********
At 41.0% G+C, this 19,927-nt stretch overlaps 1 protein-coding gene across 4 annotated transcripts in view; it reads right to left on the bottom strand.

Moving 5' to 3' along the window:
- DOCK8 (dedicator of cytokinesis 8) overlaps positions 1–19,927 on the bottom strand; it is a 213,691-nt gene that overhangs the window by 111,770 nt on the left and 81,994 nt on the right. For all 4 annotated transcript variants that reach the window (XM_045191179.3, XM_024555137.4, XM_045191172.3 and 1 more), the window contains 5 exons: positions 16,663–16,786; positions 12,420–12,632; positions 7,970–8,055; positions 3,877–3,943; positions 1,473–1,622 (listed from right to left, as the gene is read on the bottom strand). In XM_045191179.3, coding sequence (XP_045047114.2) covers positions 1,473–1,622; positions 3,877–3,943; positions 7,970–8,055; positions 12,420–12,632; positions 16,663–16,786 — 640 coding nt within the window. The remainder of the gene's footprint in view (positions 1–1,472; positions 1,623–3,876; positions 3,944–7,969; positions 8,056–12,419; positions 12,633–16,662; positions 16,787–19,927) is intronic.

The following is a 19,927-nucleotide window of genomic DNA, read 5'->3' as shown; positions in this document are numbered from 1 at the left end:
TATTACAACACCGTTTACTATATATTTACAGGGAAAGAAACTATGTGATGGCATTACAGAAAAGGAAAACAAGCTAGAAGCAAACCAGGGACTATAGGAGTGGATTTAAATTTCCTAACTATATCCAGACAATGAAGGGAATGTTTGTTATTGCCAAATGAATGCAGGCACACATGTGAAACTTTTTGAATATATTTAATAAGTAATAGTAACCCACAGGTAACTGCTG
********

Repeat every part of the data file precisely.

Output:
At 41.0% G+C, this 19,927-nt stretch overlaps 1 protein-coding gene across 4 annotated transcripts in view; it reads right to left on the bottom strand.

Moving 5' to 3' along the window:
- DOCK8 (dedicator of cytokinesis 8) overlaps positions 1–19,927 on the bottom strand; it is a 213,691-nt gene that overhangs the window by 111,770 nt on the left and 81,994 nt on the right. For all 4 annotated transcript variants that reach the window (XM_045191179.3, XM_024555137.4, XM_045191172.3 and 1 more), the window contains 5 exons: positions 16,663–16,786; positions 12,420–12,632; positions 7,970–8,055; positions 3,877–3,943; positions 1,473–1,622 (listed from right to left, as the gene is read on the bottom strand). In XM_045191179.3, coding sequence (XP_045047114.2) covers positions 1,473–1,622; positions 3,877–3,943; positions 7,970–8,055; positions 12,420–12,632; positions 16,663–16,786 — 640 coding nt within the window. The remainder of the gene's footprint in view (positions 1–1,472; positions 1,623–3,876; positions 3,944–7,969; positions 8,056–12,419; positions 12,633–16,662; positions 16,787–19,927) is intronic.

The following is a 19,927-nucleotide window of genomic DNA, read 5'->3' as shown; positions in this document are numbered from 1 at the left end:
TATTACAACACCGTTTACTATATATTTACAGGGAAAGAAACTATGTGATGGCATTACAGAAAAGGAAAACAAGCTAGAAGCAAACCAGGGACTATAGGAGTGGATTTAAATTTCCTAACTATATCCAGACAATGAAGGGAATGTTTGTTATTGCCAAATGAATGCAGGCACACATGTGAAACTTTTTGAATATATTTAATAAGTAATAGTAACCCACAGGTAACTGCTG